You requested a legal opinion regarding whether a marriage certificate issued by the
Register of Deeds in the Mexican State of Quintana Roo to a same-sex couple is acceptable
evidence to change the name of a replacement SSN card applicant.
Because it appears that the Mexican State of Quintana Roo permits same-sex marriages,
the marriage certificate issued by the Register of Deeds should be accepted as evidence
of the applicant’s name change for purposes of a replacement SSN card.
On August XX, 2017, the Civil Registry for Isla Mujeres in the State of Quintana Roo,
Mexico, issued a marriage certificate to N~ and J~. Based on this marriage certificate,
J~ (applicant) has requested a replacement SSN card that will display her name as
POMS RM 10212.050B provides that, for purposes of a name change, the agency should accept a foreign
marriage document involving a same-sex couple if it is issued by a foreign government
that permits same-sex marriages. Accordingly, we consulted the Law Library of Congress
for guidance on whether Quintana Roo, Mexico, permits same-sex marriages.
The Civil Code of the Mexican State of Quintana Roo governs civil status registration
and family law. And, Article 680 of the Code, which provides a list of formal requirements for marriage,
uses the term “person” and not “man and woman,” although many other articles dealing
with family issues, such as parental authority (art. 944), separately-owned property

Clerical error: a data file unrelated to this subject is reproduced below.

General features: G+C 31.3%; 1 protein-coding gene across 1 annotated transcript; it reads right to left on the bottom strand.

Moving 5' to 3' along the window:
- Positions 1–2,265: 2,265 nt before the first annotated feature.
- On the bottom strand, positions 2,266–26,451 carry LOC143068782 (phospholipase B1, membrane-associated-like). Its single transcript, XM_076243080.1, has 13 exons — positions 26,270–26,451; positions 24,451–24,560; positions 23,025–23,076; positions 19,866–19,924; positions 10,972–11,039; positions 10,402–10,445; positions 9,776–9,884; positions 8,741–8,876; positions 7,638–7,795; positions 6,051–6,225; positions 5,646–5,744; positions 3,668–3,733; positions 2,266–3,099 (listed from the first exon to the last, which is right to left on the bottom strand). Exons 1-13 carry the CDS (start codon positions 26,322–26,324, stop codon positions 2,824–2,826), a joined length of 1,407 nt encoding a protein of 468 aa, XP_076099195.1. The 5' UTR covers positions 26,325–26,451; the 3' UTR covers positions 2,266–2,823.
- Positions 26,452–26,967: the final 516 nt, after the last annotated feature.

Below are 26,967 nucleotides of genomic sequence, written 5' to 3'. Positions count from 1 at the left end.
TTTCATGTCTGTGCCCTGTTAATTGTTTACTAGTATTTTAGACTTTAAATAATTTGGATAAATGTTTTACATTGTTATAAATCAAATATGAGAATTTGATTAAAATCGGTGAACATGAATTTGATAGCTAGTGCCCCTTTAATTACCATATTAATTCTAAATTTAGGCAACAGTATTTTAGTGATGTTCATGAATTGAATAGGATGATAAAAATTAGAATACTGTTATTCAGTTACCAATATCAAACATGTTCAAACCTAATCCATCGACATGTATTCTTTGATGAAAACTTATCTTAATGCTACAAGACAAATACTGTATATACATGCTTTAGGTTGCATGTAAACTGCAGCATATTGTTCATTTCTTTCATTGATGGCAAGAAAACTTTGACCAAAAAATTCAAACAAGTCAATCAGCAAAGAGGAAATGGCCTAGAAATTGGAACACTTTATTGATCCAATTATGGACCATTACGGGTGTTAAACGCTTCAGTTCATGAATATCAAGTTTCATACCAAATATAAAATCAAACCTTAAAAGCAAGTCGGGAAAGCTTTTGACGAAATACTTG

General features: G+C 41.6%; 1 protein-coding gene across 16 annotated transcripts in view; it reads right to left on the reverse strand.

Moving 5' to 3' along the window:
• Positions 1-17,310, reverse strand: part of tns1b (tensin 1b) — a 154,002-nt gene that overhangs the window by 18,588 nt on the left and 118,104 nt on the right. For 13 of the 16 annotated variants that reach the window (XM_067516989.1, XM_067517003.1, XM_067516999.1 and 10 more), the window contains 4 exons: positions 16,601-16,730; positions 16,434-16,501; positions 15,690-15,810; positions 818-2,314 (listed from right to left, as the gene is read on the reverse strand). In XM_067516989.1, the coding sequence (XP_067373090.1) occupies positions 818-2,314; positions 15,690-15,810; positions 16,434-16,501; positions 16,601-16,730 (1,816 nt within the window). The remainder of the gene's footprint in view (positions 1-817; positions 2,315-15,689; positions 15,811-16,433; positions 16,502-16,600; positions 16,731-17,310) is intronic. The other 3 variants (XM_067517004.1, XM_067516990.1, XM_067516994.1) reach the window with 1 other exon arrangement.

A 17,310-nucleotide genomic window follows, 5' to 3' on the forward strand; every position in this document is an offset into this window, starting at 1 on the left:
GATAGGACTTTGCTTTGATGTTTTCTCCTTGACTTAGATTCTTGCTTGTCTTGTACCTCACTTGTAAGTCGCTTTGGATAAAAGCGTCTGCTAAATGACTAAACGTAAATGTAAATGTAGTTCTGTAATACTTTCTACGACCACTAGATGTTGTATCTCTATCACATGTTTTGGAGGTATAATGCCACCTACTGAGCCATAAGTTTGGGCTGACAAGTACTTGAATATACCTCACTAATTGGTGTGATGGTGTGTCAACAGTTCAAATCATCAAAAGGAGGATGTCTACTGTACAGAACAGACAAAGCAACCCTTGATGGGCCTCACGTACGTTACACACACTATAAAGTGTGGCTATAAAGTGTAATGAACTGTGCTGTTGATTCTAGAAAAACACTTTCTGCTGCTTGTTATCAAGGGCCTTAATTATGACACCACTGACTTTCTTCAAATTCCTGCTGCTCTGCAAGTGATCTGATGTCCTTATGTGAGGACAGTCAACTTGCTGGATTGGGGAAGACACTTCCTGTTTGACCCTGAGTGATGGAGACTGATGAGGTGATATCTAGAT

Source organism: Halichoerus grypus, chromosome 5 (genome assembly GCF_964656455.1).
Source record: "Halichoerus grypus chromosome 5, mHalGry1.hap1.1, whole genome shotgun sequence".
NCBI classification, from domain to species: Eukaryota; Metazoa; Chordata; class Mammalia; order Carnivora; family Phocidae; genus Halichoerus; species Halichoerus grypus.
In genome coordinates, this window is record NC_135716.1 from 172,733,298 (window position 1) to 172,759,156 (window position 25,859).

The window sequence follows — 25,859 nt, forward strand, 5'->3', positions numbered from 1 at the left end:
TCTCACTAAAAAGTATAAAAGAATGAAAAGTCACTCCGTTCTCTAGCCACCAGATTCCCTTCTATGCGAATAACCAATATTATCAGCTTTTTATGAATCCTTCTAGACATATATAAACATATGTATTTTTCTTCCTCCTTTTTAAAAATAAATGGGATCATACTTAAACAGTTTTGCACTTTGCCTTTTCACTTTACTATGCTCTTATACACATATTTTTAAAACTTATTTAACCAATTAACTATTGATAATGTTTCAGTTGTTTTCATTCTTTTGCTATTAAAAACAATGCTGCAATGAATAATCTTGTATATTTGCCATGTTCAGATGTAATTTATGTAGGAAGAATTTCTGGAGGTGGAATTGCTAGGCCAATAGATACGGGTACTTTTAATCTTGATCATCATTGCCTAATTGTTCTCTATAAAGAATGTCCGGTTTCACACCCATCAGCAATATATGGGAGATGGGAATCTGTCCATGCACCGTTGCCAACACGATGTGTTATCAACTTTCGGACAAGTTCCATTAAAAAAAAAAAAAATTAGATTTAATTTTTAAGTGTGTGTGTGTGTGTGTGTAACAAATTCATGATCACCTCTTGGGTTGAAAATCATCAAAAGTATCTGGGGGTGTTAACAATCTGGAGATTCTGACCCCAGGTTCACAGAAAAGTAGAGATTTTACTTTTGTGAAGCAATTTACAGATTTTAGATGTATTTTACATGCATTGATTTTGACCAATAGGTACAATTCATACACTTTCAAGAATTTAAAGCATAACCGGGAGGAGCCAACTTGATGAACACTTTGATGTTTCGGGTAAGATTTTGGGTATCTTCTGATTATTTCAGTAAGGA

(art. 756), alimony (art. 857), and filiation (arts. 868–917), refer to “father and
mother” and “husband and wife” (or “husband and woman”). Article 680 also states that “persons” intending to marry must submit a letter to
the officer of the Civil Registry before whom they celebrate the marriage, providing
the information required by the article. This indicates that same-sex marriage is not inconsistent with the Civil Code of
Other evidence further indicates that same-sex marriage is permitted in Quintana Roo.
For example, in November 2011 two same-sex couples married in the locality of Kantunilkin,
in the Municipality of Lázaro Cárdenas, Quintana Roo. On April XX, 2012, the General Directorate of the Civil Registry annulled the marriages.
Id. But, on April XX, 2012, the State Secretariat of Governance (Secretaría de Gobierno
del Estado) revoked the annulment of these two marriages, and announced that the Secretariat
recognized the legal validity of these and future marriages between persons of the
same sex, “as there is no legal impediment.”
In August 2014, another same-sex couple married at the Civil Registry of Tulum, Quintana
Roo, pursuant to a judicial ruling issued by the Third Collegiate Court of the Twenty-Seventh
Circuit. The Court annulled the previous refusal of the Civil Registry to celebrate the marriage. In addition, the Court ordered the Civil Registry of Quintana Roo to adapt the marriage
formats of the Registry to make them compatible with registering the marriages of
same-sex couples. The General Directorate of the Civil Registry (Dirección General del Registro Civil)
of Quintana Roo complied with the Court’s order and made the appropriate modifications
to the marriage format used in the Civil Registry.
For the reasons discussed above, we conclude that the Mexican State of Quintana Roo
permits same-sex marriages, and thus the marriage certificate issued by the Register
of Deeds should be accepted as evidence of the applicant’s name change for purposes
of a replacement SSN card. We further conclude that the beginning date for recognition
of same-sex marriages is likely August 2014, the date that the Third Collegiate Court
of the Twenty-Seventh Circuit ordered the Civil Registry of Quintana Roo to adapt
the marriage formats of the Registry to make them compatible with registering the
marriages of same-sex couples.
Regional Chief Counsel, Region V
By Cristine Bautista